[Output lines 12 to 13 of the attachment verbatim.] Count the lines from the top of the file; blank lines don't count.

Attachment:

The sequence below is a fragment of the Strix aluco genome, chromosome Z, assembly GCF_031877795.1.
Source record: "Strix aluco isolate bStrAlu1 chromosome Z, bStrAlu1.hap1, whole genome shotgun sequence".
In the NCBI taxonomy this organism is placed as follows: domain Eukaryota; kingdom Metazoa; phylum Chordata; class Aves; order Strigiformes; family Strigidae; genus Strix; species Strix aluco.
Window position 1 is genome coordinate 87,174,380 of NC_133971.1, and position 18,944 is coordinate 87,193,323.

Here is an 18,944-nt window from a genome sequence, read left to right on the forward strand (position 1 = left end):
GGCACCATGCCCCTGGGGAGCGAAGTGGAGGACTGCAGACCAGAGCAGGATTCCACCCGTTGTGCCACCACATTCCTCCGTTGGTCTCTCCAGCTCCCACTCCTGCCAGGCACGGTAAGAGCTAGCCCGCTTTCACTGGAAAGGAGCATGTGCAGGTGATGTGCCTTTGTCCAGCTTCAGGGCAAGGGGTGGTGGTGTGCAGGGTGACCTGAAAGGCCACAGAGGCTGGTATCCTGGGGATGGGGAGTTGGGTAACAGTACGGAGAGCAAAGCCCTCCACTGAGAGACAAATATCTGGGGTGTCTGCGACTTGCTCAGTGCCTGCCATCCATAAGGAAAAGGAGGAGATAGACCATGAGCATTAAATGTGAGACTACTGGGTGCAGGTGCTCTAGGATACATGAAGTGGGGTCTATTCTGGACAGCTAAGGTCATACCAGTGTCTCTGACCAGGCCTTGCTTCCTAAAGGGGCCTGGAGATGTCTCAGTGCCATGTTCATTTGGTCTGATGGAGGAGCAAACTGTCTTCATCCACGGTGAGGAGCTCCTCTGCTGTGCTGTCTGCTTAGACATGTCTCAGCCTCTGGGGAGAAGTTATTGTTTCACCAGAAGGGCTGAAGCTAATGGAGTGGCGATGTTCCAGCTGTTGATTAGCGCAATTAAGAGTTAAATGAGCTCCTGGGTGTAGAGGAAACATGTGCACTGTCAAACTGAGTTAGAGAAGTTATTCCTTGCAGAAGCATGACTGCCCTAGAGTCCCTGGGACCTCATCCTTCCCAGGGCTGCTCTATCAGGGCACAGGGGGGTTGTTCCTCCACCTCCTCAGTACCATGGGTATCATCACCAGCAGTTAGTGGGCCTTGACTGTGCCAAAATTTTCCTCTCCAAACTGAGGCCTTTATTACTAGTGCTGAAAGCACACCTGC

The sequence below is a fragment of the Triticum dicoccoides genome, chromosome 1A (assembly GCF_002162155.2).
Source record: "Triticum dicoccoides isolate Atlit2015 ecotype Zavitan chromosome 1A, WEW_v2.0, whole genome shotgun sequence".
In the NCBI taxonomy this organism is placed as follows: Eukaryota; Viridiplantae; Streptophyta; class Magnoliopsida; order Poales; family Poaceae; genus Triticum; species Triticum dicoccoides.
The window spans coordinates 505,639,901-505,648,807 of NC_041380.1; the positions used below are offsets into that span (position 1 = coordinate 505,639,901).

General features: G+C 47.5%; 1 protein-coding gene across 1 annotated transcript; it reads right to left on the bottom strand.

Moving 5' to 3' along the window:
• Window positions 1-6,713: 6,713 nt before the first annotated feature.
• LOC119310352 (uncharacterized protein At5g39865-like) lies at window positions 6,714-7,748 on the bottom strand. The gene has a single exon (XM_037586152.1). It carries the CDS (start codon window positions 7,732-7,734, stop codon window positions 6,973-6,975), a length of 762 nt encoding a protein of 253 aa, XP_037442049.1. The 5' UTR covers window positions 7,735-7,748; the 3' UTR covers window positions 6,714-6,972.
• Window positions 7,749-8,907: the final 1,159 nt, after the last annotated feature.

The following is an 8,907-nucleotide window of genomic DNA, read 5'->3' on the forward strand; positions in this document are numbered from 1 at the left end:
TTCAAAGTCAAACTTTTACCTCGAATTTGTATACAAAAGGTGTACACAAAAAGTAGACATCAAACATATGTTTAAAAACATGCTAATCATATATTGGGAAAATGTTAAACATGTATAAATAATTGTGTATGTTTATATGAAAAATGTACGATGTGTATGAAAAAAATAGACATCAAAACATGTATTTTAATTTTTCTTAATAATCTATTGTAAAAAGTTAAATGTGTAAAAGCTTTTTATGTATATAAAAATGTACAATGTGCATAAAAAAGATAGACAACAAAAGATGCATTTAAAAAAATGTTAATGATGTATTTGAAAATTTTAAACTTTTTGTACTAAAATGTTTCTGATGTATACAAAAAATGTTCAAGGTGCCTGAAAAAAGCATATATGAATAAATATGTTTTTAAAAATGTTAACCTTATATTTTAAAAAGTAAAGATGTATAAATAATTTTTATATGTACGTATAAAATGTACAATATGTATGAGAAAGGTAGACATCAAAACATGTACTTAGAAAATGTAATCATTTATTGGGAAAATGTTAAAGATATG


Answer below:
Moving 5' to 3' along the window:
• Window positions 1-6,713: 6,713 nt before the first annotated feature.